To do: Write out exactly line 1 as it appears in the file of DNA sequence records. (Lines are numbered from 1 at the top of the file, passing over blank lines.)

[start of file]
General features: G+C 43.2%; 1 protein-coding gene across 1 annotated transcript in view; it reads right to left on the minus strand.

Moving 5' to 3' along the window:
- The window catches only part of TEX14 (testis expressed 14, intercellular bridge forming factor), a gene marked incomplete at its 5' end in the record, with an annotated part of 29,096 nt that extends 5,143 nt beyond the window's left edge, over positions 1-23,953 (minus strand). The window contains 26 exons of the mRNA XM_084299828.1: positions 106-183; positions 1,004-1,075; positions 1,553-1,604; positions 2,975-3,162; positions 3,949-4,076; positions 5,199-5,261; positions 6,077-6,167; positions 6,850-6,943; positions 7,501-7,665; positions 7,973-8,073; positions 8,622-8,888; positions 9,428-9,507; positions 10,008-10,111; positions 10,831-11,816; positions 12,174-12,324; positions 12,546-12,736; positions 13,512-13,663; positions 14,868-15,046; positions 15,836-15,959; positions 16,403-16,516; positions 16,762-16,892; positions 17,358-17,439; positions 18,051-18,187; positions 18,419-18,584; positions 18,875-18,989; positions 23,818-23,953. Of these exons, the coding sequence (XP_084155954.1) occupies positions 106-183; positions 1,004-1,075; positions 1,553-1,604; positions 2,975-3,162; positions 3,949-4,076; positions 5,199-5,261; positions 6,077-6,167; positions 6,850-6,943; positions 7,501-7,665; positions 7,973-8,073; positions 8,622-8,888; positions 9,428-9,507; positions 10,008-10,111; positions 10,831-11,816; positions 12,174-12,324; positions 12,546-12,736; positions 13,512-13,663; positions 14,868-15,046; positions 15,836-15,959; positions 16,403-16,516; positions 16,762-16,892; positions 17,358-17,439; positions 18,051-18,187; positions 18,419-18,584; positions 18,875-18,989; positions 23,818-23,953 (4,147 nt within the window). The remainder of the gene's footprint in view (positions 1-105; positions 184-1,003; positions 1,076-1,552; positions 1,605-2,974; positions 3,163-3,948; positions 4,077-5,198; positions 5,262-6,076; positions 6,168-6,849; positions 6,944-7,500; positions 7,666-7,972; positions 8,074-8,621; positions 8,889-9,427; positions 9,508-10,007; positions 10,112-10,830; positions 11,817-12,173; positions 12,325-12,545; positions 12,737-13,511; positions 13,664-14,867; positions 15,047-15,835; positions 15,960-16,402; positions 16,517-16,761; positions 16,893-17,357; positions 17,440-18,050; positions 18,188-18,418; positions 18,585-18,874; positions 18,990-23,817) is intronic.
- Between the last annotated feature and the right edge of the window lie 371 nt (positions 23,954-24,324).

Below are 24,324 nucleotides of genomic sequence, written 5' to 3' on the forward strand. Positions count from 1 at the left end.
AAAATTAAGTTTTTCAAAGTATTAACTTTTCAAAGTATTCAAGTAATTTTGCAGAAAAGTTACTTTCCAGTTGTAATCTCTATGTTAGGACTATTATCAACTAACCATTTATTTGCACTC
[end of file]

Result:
General features: G+C 43.2%; 1 protein-coding gene across 1 annotated transcript in view; it reads right to left on the minus strand.